Century Dictionary and Cyclopedia
- n. A title of honor, now given to ecclesiastics in Italy not otherwise designated, but formerly applied to all in any way connected with clerical affairs, tribunals, etc., and wearing the ecclesiastical dress. Also spelled abate.
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“The choir registers of 15 July 1474 show a division into 18 cantori di camera, led by Weerbeke as vice-abbate, and 22 cantori di cappella, led by the abbate, Antonio Guinati.”
“She introduced me to an abbate, a man of letters, whose conversation was extremely agreeable.”
“Malmesburiæ, & Radulpho abbate Mundesburg, hec non alijs abbatibus, comitibus & baronibus, & duobus filijs suis scilicet”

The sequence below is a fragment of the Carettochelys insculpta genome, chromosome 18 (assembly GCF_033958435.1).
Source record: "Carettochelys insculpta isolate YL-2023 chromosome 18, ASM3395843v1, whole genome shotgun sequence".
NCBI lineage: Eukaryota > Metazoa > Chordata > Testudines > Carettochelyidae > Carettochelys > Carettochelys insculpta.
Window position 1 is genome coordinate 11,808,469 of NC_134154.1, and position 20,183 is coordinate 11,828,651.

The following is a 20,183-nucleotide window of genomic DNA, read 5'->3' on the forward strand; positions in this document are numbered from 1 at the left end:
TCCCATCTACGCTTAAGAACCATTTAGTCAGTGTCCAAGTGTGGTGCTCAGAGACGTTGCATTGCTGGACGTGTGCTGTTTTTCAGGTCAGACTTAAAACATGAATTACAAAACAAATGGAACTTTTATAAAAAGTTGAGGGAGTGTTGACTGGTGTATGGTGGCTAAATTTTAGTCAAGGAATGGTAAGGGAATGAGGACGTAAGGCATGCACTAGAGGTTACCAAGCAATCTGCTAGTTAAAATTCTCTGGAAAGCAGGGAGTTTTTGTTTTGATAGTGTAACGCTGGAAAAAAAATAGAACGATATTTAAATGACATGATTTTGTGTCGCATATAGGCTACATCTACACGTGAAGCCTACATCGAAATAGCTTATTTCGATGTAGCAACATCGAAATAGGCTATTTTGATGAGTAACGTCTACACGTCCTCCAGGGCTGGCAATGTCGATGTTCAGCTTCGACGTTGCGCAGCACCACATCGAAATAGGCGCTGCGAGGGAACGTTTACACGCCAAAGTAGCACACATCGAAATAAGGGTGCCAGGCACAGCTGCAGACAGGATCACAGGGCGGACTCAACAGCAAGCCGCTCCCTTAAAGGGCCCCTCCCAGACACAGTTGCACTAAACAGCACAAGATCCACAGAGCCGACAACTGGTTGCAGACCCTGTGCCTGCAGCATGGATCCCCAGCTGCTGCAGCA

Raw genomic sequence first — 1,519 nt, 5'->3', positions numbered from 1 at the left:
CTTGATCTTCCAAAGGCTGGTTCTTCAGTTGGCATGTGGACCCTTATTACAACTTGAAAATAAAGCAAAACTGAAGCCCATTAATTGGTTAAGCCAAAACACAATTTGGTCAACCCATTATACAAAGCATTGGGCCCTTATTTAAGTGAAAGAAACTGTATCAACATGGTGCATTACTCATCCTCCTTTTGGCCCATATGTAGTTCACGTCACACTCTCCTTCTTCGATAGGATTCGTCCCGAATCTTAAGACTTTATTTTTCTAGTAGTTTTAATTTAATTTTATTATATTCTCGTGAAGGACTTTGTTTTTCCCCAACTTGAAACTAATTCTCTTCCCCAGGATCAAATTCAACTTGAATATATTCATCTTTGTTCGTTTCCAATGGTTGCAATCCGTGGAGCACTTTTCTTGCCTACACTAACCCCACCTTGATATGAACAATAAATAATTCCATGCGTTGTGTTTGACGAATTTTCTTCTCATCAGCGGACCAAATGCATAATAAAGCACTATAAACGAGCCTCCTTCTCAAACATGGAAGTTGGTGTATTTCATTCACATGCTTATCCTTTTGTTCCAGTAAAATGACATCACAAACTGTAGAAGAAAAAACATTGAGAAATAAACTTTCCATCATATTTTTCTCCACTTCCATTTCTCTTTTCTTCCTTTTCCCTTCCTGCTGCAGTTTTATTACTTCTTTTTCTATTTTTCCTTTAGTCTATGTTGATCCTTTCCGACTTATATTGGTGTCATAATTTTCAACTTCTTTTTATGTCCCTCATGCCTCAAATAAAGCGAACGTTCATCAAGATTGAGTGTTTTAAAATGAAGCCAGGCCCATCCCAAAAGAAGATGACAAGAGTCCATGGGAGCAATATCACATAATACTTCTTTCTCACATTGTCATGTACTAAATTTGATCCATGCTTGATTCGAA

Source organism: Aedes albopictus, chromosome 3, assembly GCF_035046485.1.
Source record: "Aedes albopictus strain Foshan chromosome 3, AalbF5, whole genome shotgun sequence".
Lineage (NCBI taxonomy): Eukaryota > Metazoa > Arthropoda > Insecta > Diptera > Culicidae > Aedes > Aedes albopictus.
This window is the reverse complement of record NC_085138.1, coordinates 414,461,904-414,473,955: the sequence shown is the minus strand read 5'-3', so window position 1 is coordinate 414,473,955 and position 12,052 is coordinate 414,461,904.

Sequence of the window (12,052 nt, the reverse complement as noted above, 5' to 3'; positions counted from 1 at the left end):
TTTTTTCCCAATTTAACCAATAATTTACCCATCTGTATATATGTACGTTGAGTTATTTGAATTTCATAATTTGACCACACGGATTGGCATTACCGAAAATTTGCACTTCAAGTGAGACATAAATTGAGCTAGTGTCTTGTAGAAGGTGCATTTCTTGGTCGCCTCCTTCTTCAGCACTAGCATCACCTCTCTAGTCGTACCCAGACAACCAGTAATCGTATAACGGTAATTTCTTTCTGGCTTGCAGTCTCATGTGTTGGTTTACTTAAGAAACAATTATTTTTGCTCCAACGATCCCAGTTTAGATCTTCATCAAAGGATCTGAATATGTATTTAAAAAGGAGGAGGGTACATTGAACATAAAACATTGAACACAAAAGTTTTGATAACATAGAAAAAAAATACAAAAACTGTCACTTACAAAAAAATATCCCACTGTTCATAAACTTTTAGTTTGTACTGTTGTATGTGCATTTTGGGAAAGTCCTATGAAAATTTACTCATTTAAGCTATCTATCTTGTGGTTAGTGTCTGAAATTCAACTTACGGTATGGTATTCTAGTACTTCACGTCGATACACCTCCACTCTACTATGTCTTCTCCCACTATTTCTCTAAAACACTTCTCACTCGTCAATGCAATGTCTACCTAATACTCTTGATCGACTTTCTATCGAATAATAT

“Abrincensi, et Iohanne Salisburiæ decano, & Roberto abbate”
“Here you might see the rosy and jolly abbate, ambling along upon a mule, having an appearance scarcely less clerical than himself, jostling the less fortunate friar on the back of the humbler donkey, and the sturdy mendicant, as he strode along on foot, supported only by his staff.”
“Mittarelli, abbate, et Ans. Costadoni, presbyteris et monachis è Cong.”
“Regularum, authore B. B.nedicto Anianæ abbate, edita ab.”
“The abbate, from the outside, now addressed her in a long extempore charge, in which he pointed out the duties of the situation she was about to enter, and forcibly set forth the advantages of it; while he painted, in the strongest and most seducing colours, the superior happiness of renouncing the profane world, and of passing her time in a quiet and religious way, alone devoted to the service of her”
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